Shrivastav also recommends incorporating Sriracha into the nachos, for added flavor.

“Sriracha goes in all my recipes – including desserts,” he said.

Not in the mood to cook? That’s OK too.

IU Dining has launched a special lineup of tailgating-inspired menu items available for order via Grubhub on Fridays and Saturdays of game weekends from Oct. 23 to Nov. 21.

Some of the foods you can order include wings, sliders, Philly Cheese Steaks, an appetizer platter and iced football sugar cookies. They’ll be available for pickup from several campus locations.

3. Let the games begin

Hosting a homegate is the perfect excuse to get out your traditional tailgating yard games, such as cornhole, ladder toss and horseshoes.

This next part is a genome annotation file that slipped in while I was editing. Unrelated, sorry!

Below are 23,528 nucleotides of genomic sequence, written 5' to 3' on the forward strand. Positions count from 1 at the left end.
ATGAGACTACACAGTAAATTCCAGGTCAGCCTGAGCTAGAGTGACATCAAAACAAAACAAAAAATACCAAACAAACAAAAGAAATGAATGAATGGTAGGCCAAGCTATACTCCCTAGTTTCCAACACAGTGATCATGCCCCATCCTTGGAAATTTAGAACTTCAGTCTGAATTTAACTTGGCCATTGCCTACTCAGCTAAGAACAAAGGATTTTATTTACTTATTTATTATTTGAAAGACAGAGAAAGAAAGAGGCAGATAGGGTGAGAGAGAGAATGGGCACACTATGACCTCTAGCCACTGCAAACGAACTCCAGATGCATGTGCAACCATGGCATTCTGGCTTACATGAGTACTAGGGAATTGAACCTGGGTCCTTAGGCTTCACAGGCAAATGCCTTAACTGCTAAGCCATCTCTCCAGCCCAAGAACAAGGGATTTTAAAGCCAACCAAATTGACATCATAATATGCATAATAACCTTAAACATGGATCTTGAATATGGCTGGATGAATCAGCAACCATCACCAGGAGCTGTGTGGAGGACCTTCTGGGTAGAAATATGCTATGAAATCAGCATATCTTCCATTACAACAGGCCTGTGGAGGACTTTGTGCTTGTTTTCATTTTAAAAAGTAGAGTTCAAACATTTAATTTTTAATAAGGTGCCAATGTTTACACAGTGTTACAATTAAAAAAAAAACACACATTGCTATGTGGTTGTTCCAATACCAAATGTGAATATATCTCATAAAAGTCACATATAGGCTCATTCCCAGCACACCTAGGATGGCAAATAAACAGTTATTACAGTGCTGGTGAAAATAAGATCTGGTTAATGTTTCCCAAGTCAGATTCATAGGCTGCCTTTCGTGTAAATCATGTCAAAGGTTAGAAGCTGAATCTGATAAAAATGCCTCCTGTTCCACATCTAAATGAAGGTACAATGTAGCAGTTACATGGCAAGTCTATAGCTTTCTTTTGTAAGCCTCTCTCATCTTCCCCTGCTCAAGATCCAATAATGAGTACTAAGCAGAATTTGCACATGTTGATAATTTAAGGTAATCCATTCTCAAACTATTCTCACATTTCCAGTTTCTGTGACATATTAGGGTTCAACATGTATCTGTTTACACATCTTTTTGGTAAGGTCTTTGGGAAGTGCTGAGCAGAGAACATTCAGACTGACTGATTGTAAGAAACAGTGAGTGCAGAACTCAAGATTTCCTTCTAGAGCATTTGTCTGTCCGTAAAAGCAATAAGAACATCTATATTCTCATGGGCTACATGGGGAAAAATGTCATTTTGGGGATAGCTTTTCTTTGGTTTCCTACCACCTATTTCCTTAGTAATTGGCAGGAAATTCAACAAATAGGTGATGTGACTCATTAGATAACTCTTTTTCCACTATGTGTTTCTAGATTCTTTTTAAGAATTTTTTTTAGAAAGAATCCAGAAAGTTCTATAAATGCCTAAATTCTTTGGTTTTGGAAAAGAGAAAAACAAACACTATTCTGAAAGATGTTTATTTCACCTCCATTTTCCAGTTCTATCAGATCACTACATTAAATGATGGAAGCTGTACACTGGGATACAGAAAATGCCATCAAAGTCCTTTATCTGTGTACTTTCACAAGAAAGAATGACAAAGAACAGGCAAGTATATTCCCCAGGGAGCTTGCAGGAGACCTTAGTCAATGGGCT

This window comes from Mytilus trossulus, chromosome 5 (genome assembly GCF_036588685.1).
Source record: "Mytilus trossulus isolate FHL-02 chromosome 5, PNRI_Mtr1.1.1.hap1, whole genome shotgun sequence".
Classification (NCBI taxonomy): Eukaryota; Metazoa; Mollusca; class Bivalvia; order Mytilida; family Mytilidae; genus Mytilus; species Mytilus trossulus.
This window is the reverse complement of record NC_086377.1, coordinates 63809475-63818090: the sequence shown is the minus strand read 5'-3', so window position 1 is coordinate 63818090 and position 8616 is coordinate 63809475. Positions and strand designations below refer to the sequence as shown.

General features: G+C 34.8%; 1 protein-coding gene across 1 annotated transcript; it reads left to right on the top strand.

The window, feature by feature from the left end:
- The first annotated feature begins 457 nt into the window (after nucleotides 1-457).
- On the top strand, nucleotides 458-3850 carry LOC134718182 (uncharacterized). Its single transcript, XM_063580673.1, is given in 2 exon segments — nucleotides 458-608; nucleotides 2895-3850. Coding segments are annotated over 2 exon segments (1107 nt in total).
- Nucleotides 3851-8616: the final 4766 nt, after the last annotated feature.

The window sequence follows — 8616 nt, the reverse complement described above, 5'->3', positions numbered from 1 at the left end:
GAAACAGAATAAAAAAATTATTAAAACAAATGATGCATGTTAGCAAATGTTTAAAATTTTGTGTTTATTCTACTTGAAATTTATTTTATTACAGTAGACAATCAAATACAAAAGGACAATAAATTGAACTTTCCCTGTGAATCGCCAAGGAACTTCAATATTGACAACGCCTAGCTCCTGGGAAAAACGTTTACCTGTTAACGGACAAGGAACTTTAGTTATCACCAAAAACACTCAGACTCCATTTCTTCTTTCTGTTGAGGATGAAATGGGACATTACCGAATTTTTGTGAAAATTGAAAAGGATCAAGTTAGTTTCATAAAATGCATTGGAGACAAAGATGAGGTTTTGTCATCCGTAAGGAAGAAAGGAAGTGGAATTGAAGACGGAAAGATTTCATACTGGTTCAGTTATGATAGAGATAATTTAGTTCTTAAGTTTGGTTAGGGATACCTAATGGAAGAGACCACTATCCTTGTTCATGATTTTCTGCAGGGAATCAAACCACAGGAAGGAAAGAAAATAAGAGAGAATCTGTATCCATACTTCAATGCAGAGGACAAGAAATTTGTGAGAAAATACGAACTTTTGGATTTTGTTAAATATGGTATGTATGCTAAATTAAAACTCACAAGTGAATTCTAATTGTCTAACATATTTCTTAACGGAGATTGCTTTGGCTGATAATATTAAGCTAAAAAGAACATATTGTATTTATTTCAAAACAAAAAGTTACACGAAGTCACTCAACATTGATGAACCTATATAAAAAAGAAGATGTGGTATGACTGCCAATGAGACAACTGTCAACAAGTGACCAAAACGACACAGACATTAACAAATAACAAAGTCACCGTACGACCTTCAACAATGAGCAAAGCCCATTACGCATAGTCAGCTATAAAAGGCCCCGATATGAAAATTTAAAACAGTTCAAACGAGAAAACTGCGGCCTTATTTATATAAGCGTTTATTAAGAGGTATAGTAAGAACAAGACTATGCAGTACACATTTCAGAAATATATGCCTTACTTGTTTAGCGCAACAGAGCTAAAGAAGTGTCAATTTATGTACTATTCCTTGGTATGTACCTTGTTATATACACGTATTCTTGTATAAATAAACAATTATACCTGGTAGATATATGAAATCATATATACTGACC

If you don’t have these games already, make your own do-it-yourself versions using online how-to guides, such as these DIY bean bags. Or opt for a low-key game of catch with a football.

To protect yourself and others from COVID-19, be sure to disinfect game pieces as you’re able, wash your hands before and after handling games, and avoid eating finger foods or touching your face while playing.

You can also enjoy virtual homegating games and activities:

  • Test your Indiana Hoosiers knowledge with this IU football trivia quiz.
  • Follow the official IU social media accounts, including @IUBloomington on Twitter and Instagram, for information about swag giveaways – coming soon.

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K9 officer Indy at IU Bloomington on Tuesday, March 19, 2024. (Photo by Chris Meyer/Indiana University)